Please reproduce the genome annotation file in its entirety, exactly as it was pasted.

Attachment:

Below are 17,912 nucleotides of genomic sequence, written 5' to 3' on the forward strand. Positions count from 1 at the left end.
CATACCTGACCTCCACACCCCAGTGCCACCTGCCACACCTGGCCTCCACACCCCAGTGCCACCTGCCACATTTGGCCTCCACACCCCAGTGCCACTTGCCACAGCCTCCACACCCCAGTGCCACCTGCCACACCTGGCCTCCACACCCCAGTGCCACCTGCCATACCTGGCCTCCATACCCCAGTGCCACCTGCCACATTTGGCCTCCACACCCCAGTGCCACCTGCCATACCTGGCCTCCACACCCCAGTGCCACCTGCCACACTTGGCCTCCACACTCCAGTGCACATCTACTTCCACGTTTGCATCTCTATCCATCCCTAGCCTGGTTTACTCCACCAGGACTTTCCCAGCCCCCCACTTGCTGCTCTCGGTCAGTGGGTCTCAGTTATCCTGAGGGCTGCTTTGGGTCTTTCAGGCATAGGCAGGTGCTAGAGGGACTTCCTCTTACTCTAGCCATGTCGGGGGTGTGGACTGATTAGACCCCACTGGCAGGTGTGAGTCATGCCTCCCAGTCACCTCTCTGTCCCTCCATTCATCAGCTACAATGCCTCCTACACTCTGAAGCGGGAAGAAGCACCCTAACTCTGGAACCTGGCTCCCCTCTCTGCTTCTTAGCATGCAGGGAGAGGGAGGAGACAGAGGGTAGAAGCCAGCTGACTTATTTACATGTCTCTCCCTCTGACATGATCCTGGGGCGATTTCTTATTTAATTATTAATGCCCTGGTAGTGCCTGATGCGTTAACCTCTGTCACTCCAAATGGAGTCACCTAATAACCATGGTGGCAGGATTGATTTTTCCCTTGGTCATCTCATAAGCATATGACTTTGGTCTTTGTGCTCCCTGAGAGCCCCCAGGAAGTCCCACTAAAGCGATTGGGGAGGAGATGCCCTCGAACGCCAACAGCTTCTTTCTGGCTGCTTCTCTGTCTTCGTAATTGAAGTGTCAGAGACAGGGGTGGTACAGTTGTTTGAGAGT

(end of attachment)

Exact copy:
Below are 17,912 nucleotides of genomic sequence, written 5' to 3' on the forward strand. Positions count from 1 at the left end.
CATACCTGACCTCCACACCCCAGTGCCACCTGCCACACCTGGCCTCCACACCCCAGTGCCACCTGCCACATTTGGCCTCCACACCCCAGTGCCACTTGCCACAGCCTCCACACCCCAGTGCCACCTGCCACACCTGGCCTCCACACCCCAGTGCCACCTGCCATACCTGGCCTCCATACCCCAGTGCCACCTGCCACATTTGGCCTCCACACCCCAGTGCCACCTGCCATACCTGGCCTCCACACCCCAGTGCCACCTGCCACACTTGGCCTCCACACTCCAGTGCACATCTACTTCCACGTTTGCATCTCTATCCATCCCTAGCCTGGTTTACTCCACCAGGACTTTCCCAGCCCCCCACTTGCTGCTCTCGGTCAGTGGGTCTCAGTTATCCTGAGGGCTGCTTTGGGTCTTTCAGGCATAGGCAGGTGCTAGAGGGACTTCCTCTTACTCTAGCCATGTCGGGGGTGTGGACTGATTAGACCCCACTGGCAGGTGTGAGTCATGCCTCCCAGTCACCTCTCTGTCCCTCCATTCATCAGCTACAATGCCTCCTACACTCTGAAGCGGGAAGAAGCACCCTAACTCTGGAACCTGGCTCCCCTCTCTGCTTCTTAGCATGCAGGGAGAGGGAGGAGACAGAGGGTAGAAGCCAGCTGACTTATTTACATGTCTCTCCCTCTGACATGATCCTGGGGCGATTTCTTATTTAATTATTAATGCCCTGGTAGTGCCTGATGCGTTAACCTCTGTCACTCCAAATGGAGTCACCTAATAACCATGGTGGCAGGATTGATTTTTCCCTTGGTCATCTCATAAGCATATGACTTTGGTCTTTGTGCTCCCTGAGAGCCCCCAGGAAGTCCCACTAAAGCGATTGGGGAGGAGATGCCCTCGAACGCCAACAGCTTCTTTCTGGCTGCTTCTCTGTCTTCGTAATTGAAGTGTCAGAGACAGGGGTGGTACAGTTGTTTGAGAGT